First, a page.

Update Applicable to:
All businesses who have employees performing work in the state of California. Employee count is based on total number of employees regardless of location. This is just an amendment to the existing Paid Sick Leave Law.
On 10/4/2023, Governor Newsom signed SB-616 into law. Employers should prepare for the change, which is effective January 1, 2024.
What are the details?
SB 616 seeks to significantly expand the entitlement to paid sick leave for California workers. The amendment will increase the minimum number of paid sick leave days provided by employers.
The paid sick leave law applies to virtually all employees regardless of status (full-time, part-time, per diem, and temporary or agency employees). It also applies to non-exempt and exempt employees, and to businesses of any size (with the exception of five very limited statutory exceptions laid out in Labor Code Section 245.5(a)
The revision extends the period from three days or 24 hours to five days or 40 hours for eligible employees. This expansion has significant implications for various aspects, such as the annual allowance of paid sick leave available to eligible employees and the mandatory amount of paid sick leave that employers adopting a frontloading arrangement must provide to prevent accrual and year-end carryover obligations. Additionally, the modification increases the cap on California paid sick leave accrual from 48 hours to 80 hours.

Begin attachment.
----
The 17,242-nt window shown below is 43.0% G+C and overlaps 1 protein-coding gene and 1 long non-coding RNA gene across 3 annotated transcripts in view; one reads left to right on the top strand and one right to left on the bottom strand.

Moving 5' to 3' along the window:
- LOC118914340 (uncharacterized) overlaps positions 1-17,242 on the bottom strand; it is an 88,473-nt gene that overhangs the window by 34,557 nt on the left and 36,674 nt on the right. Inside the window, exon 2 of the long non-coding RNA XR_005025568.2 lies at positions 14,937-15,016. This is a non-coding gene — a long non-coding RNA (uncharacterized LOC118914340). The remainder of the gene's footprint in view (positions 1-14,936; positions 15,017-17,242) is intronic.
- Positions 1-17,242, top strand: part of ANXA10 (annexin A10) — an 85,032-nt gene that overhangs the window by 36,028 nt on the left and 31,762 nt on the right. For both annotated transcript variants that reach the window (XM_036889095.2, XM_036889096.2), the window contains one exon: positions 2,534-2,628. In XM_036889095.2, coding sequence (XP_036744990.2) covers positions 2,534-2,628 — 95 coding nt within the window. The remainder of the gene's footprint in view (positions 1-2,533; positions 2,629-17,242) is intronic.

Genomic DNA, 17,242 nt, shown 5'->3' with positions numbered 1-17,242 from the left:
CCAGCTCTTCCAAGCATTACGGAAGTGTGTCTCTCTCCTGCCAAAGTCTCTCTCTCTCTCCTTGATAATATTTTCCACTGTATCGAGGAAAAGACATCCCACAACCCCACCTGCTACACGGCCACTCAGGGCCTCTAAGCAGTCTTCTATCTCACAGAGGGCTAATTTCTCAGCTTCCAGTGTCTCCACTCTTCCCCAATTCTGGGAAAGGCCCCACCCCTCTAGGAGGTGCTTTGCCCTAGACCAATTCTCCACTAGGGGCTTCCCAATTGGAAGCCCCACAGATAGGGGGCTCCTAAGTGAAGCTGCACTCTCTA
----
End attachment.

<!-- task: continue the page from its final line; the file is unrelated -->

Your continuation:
For more information, please see the links below:
Official Bill: SB-616
Original Fact Sheet prior to recent amendments to the bill: Link (previously seven days; now five days)
What do employers need to do?
Effective 1/1/2024, employers should begin using the new version of the new hire form, which has the updated paid sick leave language (California Notice to Employees 2810.5 version 11/2023)
Employers should review the provisions of the bill, read the above law firm articles to understand the changes further, and plan for the change by reviewing policies, existing sick and/or PTO plans, possible HRIS system changes, new hire documentation, and communication to employees when the change is made.
Employers should have everything in place by no later than December to account for any pay periods that will include January 1, 2024.
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